With conventional main rotors, speed is limited by retreating-blade stall. This can be delayed by off-loading the rotor by adding a wing to generate lift, or by providing an alternative means of forward propulsion, or indeed by doing both.
For its X-49A SpeedHawk technology demonstrator, intended primarily to develop and evaluate a vectored-thrust ducted propeller system, Piasecki Aircraft has modified a Sikorsky YSH-60F to serve as an experimental high-speed compound helicopter testbed. The aircraft is fitted with a "ring tail" ducted pusher propeller (similar to that used in the company's Model 16H-1 Pathfinder testbeds from the early 1960s).
The X-49A is also fitted with a conventional wing to "offload" the main rotor by generating lift in forward flight, and this wing is fitted with flaperons for control. The X-49A made its maiden flight on 29 June 2007 and has been flown to around 180kt, with further work planned to allow it to fly at speeds in excess of 200kt.
Sikorsky began serious work on increasing helicopter speeds by delaying retreating blade stall on its XH-59 experimental helicopter, which first flew on 26 July 1973. The XH-59 used contra-rotating rigid coaxial main rotors. The rotor configuration meant that the retreating blades were offloaded, with most of the load supported by the advancing blades of the other rotor and any penalty imposed by the stall of the retreating blade was thus "cancelled out".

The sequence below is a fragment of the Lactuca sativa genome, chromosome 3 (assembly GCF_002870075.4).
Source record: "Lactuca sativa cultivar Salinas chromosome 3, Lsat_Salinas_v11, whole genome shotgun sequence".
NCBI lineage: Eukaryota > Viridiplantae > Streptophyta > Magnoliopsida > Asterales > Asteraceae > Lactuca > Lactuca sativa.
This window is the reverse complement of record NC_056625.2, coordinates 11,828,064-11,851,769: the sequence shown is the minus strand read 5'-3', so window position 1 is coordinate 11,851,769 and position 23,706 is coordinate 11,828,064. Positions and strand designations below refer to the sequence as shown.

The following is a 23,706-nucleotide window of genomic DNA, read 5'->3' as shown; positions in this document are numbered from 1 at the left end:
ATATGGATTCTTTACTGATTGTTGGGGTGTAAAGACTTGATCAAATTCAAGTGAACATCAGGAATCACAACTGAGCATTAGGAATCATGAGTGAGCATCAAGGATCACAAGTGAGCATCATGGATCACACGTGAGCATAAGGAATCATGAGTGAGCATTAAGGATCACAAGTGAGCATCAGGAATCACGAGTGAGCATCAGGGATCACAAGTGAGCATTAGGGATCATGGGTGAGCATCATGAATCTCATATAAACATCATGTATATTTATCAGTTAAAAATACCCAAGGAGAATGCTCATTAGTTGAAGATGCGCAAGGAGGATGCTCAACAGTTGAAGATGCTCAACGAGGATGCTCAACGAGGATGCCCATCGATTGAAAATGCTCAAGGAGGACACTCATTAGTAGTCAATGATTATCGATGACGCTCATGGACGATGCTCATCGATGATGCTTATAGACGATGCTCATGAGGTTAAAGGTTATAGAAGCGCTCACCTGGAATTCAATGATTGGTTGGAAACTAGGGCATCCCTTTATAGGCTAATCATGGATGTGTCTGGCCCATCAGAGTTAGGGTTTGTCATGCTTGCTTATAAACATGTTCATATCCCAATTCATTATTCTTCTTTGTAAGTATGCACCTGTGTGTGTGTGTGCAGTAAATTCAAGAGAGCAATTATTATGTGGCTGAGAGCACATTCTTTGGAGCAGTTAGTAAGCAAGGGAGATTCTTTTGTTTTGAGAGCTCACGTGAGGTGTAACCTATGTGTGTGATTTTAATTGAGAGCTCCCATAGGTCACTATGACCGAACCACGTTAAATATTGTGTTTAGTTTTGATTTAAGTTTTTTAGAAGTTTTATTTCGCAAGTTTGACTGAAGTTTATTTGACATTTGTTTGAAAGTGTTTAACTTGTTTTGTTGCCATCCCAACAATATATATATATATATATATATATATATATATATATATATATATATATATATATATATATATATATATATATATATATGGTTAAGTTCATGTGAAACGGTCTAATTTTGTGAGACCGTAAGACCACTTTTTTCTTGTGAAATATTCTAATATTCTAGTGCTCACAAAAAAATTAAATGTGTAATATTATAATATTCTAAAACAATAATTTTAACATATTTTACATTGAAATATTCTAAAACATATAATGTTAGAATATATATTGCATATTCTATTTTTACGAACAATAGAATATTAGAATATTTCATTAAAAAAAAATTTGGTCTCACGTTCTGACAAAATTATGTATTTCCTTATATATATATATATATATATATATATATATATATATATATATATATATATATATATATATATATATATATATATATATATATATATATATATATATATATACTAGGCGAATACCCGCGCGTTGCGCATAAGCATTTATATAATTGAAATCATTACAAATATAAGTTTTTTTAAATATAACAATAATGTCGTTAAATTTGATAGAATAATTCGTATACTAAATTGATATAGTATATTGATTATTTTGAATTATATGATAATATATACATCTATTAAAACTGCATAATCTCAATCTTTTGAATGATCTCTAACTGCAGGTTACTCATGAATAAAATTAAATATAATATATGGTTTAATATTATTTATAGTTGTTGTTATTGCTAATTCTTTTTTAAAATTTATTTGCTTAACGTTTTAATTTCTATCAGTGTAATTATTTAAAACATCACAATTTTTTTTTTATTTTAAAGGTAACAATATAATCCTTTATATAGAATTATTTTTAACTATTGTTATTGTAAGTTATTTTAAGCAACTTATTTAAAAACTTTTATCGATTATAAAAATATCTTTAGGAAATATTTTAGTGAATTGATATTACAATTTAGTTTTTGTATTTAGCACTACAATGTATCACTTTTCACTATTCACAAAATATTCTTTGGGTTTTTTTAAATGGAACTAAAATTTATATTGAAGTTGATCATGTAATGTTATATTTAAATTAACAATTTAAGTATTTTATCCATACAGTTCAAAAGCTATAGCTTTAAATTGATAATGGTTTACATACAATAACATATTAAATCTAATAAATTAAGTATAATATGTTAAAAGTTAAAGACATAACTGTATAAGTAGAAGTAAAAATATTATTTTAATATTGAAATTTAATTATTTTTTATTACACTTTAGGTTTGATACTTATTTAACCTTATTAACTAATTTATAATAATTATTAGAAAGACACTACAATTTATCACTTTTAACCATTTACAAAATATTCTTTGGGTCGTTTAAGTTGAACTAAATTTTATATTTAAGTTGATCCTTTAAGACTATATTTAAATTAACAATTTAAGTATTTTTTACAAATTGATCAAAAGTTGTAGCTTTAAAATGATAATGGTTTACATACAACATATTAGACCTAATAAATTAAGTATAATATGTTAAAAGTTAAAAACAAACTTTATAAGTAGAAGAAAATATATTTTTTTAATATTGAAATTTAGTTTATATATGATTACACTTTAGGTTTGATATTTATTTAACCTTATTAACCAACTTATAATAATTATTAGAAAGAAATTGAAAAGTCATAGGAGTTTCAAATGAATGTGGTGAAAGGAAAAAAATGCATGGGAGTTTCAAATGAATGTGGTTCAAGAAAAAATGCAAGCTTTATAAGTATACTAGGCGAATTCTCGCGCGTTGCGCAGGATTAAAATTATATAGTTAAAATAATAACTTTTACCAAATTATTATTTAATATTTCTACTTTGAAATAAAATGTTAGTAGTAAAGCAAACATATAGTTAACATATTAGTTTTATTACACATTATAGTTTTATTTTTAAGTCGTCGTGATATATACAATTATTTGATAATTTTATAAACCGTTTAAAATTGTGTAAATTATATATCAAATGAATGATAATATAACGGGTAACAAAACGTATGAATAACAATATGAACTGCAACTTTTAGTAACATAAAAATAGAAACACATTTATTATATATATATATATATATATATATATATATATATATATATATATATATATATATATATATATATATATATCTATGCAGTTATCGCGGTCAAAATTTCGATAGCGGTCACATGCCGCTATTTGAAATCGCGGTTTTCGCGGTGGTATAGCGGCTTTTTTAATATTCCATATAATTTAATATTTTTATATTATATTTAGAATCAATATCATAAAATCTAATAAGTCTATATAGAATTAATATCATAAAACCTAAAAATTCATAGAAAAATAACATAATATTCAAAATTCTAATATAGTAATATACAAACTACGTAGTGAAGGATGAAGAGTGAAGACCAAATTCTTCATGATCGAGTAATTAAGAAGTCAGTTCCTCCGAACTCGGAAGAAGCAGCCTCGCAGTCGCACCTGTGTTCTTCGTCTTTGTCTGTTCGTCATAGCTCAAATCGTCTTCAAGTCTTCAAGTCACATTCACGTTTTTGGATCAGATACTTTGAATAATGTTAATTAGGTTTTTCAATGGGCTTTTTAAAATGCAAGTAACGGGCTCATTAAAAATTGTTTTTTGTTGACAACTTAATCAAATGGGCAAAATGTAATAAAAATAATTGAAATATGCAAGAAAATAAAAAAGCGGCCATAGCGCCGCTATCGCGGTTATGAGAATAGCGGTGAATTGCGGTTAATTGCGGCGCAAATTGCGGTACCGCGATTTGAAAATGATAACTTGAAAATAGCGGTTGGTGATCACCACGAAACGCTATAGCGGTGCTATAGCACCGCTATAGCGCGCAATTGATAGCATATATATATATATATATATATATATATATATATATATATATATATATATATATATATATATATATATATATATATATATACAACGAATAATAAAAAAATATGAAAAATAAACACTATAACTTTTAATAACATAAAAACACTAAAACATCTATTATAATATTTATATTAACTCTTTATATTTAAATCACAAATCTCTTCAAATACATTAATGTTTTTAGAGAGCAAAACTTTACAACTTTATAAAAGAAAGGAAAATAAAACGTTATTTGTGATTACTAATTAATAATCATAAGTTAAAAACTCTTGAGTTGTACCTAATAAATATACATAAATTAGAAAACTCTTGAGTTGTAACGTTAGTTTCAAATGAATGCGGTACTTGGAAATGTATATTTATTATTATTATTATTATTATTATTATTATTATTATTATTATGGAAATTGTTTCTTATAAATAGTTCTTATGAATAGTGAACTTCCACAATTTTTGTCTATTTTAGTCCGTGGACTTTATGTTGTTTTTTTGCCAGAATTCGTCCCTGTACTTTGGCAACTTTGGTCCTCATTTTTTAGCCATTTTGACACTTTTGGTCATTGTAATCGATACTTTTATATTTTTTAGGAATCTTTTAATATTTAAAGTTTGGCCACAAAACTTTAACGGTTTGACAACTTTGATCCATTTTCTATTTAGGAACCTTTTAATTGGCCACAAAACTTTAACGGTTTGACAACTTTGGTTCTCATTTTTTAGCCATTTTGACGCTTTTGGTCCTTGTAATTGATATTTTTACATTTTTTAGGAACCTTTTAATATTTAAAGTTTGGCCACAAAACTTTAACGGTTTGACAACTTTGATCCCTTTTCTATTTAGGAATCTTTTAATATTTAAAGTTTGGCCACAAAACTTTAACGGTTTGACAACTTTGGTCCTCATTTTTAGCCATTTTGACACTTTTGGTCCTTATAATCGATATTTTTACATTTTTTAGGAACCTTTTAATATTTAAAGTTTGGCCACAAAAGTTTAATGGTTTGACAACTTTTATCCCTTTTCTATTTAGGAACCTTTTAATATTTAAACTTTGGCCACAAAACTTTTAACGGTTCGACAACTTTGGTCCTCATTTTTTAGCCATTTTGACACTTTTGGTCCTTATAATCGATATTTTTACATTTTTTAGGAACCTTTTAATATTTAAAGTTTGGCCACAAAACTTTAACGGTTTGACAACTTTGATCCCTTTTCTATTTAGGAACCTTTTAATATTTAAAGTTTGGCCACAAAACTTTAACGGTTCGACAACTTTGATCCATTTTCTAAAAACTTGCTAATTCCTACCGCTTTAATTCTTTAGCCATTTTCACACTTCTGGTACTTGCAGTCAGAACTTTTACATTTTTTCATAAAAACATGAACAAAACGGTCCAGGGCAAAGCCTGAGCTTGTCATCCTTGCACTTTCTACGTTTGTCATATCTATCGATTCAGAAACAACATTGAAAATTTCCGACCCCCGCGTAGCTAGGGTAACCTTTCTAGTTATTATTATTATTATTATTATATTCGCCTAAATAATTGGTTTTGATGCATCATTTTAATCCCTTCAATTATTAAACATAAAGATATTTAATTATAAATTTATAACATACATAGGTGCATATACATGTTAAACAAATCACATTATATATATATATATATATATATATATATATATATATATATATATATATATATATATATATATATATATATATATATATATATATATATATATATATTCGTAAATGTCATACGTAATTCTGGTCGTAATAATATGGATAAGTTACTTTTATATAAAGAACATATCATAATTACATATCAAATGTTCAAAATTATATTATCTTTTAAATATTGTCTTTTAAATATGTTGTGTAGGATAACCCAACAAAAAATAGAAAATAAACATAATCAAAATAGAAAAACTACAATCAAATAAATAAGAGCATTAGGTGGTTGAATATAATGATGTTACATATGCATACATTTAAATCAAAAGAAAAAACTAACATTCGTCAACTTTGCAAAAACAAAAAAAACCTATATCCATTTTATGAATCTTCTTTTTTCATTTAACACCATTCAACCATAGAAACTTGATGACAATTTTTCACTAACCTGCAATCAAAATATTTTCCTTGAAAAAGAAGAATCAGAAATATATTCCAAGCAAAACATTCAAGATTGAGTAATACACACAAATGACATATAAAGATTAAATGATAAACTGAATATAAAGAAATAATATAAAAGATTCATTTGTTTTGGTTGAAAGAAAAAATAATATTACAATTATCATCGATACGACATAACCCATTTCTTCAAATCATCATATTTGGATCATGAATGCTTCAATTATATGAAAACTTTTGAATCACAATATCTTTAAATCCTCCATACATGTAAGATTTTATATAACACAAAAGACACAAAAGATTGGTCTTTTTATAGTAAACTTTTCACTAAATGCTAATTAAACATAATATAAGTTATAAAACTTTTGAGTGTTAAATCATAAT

© Piasecki Aircraft
This allowed the aircraft to reach 160kt. The subsequent addition of turbojet engines increased speed to nearly 240kt, although the aircraft proved problematic, with excessive noise and vibration and with poor fuel efficiency.
Sikorsky revisited the basic XH-59 configuration with its X2 technology demonstrator, which first flew on 27 August 2008, and which exploits advances in materials, rotor technology and digital flight controls to overcome the problems encountered by the older XH-59. The X2 has a coaxial contra-rotating rotor system with rigid, high lift-to-drag blades in low drag hub fairings, and has a six-bladed tail-mounted propulsor.
The aircraft has an advanced integrated fly-by-wire control system that gives full control of rotor RPM throughout the flight envelope. The aircraft achieved 181kt in level flight in late May this year, and Sikorsky expects the X2 to eventually exceed 250kt during the forthcoming fourth phase of flight-testing, and to form the basis of a new generation of high-speed helicopters.
Others challenge the need to fixate on increasing speed performance. At this year's Royal Aeronautical Society Sopwith Lecture in London, Dr Sergei Mikheyev, designer general at Russia's Kamov design bureau since 1975, said that "speed is not the main thing. It is the need to improve the aerodynamic performance of the helicopter. It is that which will represent the big breakthrough in the helicopter industry."
Despite these words, Kamov is working on its own high-speed helicopter project, the Ka-92, which combines an X2-type coaxial contra-rotating main rotor with a pusher propeller tail rotor like that fitted to Piasecki's "Speed Hawk". Russian rival Mil is working on a similar configuration, the Mi-X1.